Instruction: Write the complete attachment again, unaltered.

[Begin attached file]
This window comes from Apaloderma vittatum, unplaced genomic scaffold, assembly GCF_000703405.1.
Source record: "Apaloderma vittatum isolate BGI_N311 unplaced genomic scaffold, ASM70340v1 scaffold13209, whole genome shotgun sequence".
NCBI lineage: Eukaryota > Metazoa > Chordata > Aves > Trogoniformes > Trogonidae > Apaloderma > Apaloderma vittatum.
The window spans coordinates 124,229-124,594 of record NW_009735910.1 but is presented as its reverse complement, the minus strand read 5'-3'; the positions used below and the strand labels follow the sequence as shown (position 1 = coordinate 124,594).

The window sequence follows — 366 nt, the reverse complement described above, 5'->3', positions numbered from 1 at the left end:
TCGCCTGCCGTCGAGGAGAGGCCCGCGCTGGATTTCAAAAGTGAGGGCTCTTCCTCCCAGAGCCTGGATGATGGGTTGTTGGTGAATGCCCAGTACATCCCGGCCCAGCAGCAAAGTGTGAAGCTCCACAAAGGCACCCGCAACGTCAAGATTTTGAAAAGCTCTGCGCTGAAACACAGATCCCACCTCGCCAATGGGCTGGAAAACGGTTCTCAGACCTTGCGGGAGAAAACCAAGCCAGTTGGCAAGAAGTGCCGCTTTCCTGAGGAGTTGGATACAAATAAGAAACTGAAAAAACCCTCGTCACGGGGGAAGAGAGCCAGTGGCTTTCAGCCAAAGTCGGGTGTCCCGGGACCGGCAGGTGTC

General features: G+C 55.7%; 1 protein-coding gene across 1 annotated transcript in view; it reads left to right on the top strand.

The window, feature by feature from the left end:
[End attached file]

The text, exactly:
This window comes from Apaloderma vittatum, unplaced genomic scaffold, assembly GCF_000703405.1.
Source record: "Apaloderma vittatum isolate BGI_N311 unplaced genomic scaffold, ASM70340v1 scaffold13209, whole genome shotgun sequence".
NCBI lineage: Eukaryota > Metazoa > Chordata > Aves > Trogoniformes > Trogonidae > Apaloderma > Apaloderma vittatum.
The window spans coordinates 124,229-124,594 of record NW_009735910.1 but is presented as its reverse complement, the minus strand read 5'-3'; the positions used below and the strand labels follow the sequence as shown (position 1 = coordinate 124,594).

The window sequence follows — 366 nt, the reverse complement described above, 5'->3', positions numbered from 1 at the left end:
TCGCCTGCCGTCGAGGAGAGGCCCGCGCTGGATTTCAAAAGTGAGGGCTCTTCCTCCCAGAGCCTGGATGATGGGTTGTTGGTGAATGCCCAGTACATCCCGGCCCAGCAGCAAAGTGTGAAGCTCCACAAAGGCACCCGCAACGTCAAGATTTTGAAAAGCTCTGCGCTGAAACACAGATCCCACCTCGCCAATGGGCTGGAAAACGGTTCTCAGACCTTGCGGGAGAAAACCAAGCCAGTTGGCAAGAAGTGCCGCTTTCCTGAGGAGTTGGATACAAATAAGAAACTGAAAAAACCCTCGTCACGGGGGAAGAGAGCCAGTGGCTTTCAGCCAAAGTCGGGTGTCCCGGGACCGGCAGGTGTC

General features: G+C 55.7%; 1 protein-coding gene across 1 annotated transcript in view; it reads left to right on the top strand.

The window, feature by feature from the left end: